1a. Describe the conditions under which Haber developed the industrial synthesis of ammonia.
b. Evaluate its significance at the time in world History.
In the nineteenth century it was brought to attention that the addition of some chemicals to crops allowed for significant yield increases. One chemical was nitrogen, in the form of nitrates of ammonium salts. However although this discovery was made, unless nitrogen fertilizers could be produced efficiently in high volumes mass starvation threatened human populations. At the beginning of the twentieth century Germany imported large guano deposits, rich in nitrate salts, from South America. These deposits were resultant of droppings from seabirds rich in phosphates and nitrogen compounds.
As on 1913 Germany was importing one third of the nitrate exported from South America. The British Navy prevented the import of such compounds to Germany in an attempt to stop World War I. Without these vital compounds Germany would run out of food and explosives. Fritz Haber developed the process of synthetically manufacturing ammonia in the Laboratory and Carl Bosh solved problems concerning high pressure engineering and supervised the construction of industrial ammonia plants.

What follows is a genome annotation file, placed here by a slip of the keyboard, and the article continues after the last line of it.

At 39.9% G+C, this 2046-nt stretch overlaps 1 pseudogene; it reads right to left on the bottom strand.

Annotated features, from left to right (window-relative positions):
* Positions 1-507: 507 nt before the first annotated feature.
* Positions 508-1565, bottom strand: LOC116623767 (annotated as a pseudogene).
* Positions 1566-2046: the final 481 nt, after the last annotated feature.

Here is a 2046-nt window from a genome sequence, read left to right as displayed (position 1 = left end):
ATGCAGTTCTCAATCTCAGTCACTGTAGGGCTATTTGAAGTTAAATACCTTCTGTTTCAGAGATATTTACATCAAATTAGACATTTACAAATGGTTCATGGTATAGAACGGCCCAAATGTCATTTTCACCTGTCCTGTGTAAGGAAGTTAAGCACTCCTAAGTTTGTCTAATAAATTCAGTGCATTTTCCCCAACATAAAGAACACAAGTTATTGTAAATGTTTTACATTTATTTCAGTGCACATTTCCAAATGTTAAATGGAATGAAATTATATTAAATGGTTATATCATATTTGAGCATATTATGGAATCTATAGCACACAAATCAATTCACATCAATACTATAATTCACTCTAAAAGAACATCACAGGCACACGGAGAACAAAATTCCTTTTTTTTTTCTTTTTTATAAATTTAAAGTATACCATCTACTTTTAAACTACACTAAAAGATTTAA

The synthesis of ammonia is a reversible reaction, which means that ammonia is formed in the forward reaction, however when excess ammonia is produced it will decompose back into nitrogen and hydrogen, the backward reaction.   In order to hasten the rate of reaction a catalyst is used and it is performed at 400-500°C and at 350 atm. The reaction is given by the equation:
N2(g) + 3H2(g) ↔   2NH3(g) ΔH=-92kJ
The nitrogen gas used in the Haber process can be obtained by either the catalytic reaction between natural gas and air, which removes oxygen and leaves nitrogen or fractional distillation of liquid air. Whereas hydrogen used in the Haber process can be obtained through catalytic reaction between natural gas and steam, and natural gas and air or the...